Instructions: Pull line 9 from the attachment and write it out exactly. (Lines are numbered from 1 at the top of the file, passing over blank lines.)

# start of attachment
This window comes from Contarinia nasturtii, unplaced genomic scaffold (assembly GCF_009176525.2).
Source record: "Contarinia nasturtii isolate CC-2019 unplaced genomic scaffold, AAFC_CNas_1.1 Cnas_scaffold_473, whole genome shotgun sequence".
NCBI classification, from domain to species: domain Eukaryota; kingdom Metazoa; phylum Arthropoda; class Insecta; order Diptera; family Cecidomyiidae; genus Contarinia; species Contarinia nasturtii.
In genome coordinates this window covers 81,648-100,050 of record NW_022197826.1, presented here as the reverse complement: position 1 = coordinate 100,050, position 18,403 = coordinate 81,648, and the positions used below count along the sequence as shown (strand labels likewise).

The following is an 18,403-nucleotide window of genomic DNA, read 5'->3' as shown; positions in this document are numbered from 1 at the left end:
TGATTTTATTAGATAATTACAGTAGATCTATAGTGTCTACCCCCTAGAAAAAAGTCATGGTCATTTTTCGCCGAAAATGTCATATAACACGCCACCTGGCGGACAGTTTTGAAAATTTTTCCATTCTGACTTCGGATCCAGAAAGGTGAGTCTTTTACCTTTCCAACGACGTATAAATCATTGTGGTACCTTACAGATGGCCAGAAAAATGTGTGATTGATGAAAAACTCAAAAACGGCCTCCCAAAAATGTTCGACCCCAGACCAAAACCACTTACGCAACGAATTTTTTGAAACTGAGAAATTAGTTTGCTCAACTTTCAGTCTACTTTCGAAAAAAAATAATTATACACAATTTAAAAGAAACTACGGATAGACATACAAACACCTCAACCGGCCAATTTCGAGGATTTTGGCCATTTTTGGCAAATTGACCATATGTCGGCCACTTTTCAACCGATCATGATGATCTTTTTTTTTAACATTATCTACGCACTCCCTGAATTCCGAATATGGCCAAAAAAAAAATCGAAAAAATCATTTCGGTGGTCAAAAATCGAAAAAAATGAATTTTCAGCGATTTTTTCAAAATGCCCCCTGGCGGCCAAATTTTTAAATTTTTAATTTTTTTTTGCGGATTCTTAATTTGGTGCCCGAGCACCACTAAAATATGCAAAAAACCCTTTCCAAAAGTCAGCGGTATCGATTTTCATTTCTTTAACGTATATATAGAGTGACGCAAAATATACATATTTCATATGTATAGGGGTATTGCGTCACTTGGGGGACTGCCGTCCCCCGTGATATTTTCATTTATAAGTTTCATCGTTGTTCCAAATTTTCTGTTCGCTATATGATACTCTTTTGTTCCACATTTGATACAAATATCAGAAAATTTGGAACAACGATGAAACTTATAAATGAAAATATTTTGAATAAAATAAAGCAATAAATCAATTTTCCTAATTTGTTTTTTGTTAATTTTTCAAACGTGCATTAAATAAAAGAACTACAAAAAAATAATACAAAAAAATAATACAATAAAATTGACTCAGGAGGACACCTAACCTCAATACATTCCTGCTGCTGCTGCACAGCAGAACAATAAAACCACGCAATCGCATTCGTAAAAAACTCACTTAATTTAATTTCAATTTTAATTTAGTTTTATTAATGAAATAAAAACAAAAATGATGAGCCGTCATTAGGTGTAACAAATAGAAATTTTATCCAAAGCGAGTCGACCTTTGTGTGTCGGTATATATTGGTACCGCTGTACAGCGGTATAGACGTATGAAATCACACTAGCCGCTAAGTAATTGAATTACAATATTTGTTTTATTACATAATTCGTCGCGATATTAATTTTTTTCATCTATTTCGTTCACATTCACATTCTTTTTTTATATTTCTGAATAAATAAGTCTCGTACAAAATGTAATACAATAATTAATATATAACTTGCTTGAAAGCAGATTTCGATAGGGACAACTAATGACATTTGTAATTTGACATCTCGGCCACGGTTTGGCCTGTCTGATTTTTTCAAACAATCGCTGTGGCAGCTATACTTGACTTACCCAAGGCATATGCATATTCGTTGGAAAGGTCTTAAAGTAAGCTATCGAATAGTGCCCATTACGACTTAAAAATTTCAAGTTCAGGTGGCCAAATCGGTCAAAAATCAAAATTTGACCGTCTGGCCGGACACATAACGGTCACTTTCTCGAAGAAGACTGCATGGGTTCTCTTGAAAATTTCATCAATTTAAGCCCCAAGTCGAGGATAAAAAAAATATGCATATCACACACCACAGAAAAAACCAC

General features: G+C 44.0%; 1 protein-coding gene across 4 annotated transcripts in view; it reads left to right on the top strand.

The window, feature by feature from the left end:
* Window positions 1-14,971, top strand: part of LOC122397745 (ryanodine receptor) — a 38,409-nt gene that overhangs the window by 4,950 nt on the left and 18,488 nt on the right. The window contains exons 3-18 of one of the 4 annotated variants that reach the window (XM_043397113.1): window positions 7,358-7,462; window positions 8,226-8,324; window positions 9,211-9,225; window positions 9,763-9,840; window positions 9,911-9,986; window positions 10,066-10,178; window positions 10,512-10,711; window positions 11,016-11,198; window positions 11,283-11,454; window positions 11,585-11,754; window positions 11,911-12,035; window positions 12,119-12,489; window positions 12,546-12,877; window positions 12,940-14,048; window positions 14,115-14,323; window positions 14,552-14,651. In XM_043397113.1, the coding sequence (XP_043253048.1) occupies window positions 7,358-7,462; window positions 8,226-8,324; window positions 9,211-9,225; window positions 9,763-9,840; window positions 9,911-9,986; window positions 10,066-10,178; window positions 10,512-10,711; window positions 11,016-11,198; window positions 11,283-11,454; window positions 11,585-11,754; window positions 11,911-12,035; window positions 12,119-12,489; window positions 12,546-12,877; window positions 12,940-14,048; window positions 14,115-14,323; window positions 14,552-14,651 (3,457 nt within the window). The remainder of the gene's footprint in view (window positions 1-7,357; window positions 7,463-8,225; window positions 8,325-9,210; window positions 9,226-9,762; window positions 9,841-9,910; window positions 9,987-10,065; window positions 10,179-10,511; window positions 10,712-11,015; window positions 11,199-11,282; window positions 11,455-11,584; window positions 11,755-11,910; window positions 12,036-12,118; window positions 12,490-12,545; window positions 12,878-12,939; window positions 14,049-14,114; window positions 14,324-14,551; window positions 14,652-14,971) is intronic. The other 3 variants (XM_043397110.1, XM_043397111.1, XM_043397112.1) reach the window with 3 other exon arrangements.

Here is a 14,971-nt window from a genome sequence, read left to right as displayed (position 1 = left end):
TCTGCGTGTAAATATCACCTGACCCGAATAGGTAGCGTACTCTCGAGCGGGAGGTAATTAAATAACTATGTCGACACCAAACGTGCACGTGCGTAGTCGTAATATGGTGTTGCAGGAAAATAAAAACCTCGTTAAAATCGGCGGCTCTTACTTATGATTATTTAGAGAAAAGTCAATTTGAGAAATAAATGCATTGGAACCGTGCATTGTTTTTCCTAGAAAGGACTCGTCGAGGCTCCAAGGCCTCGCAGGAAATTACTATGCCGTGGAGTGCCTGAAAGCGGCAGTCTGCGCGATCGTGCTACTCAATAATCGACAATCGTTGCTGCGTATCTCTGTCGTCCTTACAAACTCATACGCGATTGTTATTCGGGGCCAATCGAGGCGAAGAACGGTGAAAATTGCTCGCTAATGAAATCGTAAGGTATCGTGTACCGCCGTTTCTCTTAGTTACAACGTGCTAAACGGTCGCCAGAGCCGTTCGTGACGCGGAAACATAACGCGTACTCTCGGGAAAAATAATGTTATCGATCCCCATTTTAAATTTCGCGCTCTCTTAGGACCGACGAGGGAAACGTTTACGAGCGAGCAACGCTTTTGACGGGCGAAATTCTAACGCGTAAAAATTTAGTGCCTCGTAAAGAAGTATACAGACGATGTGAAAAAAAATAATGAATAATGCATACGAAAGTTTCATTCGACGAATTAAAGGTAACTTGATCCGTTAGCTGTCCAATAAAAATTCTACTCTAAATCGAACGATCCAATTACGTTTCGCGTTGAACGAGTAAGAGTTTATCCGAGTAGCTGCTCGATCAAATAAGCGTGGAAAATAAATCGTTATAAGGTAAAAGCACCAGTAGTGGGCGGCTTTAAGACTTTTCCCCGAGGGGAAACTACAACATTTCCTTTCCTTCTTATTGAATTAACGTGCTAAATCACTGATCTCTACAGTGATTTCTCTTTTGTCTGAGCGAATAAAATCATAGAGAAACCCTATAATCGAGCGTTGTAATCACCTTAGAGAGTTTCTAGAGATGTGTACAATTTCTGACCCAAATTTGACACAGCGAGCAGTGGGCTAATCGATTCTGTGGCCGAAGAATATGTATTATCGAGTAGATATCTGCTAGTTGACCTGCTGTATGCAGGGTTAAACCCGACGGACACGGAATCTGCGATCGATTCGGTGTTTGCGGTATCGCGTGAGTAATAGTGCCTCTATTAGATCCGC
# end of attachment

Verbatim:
* Window positions 1-14,971, top strand: part of LOC122397745 (ryanodine receptor) — a 38,409-nt gene that overhangs the window by 4,950 nt on the left and 18,488 nt on the right. The window contains exons 3-18 of one of the 4 annotated variants that reach the window (XM_043397113.1): window positions 7,358-7,462; window positions 8,226-8,324; window positions 9,211-9,225; window positions 9,763-9,840; window positions 9,911-9,986; window positions 10,066-10,178; window positions 10,512-10,711; window positions 11,016-11,198; window positions 11,283-11,454; window positions 11,585-11,754; window positions 11,911-12,035; window positions 12,119-12,489; window positions 12,546-12,877; window positions 12,940-14,048; window positions 14,115-14,323; window positions 14,552-14,651. In XM_043397113.1, the coding sequence (XP_043253048.1) occupies window positions 7,358-7,462; window positions 8,226-8,324; window positions 9,211-9,225; window positions 9,763-9,840; window positions 9,911-9,986; window positions 10,066-10,178; window positions 10,512-10,711; window positions 11,016-11,198; window positions 11,283-11,454; window positions 11,585-11,754; window positions 11,911-12,035; window positions 12,119-12,489; window positions 12,546-12,877; window positions 12,940-14,048; window positions 14,115-14,323; window positions 14,552-14,651 (3,457 nt within the window). The remainder of the gene's footprint in view (window positions 1-7,357; window positions 7,463-8,225; window positions 8,325-9,210; window positions 9,226-9,762; window positions 9,841-9,910; window positions 9,987-10,065; window positions 10,179-10,511; window positions 10,712-11,015; window positions 11,199-11,282; window positions 11,455-11,584; window positions 11,755-11,910; window positions 12,036-12,118; window positions 12,490-12,545; window positions 12,878-12,939; window positions 14,049-14,114; window positions 14,324-14,551; window positions 14,652-14,971) is intronic. The other 3 variants (XM_043397110.1, XM_043397111.1, XM_043397112.1) reach the window with 3 other exon arrangements.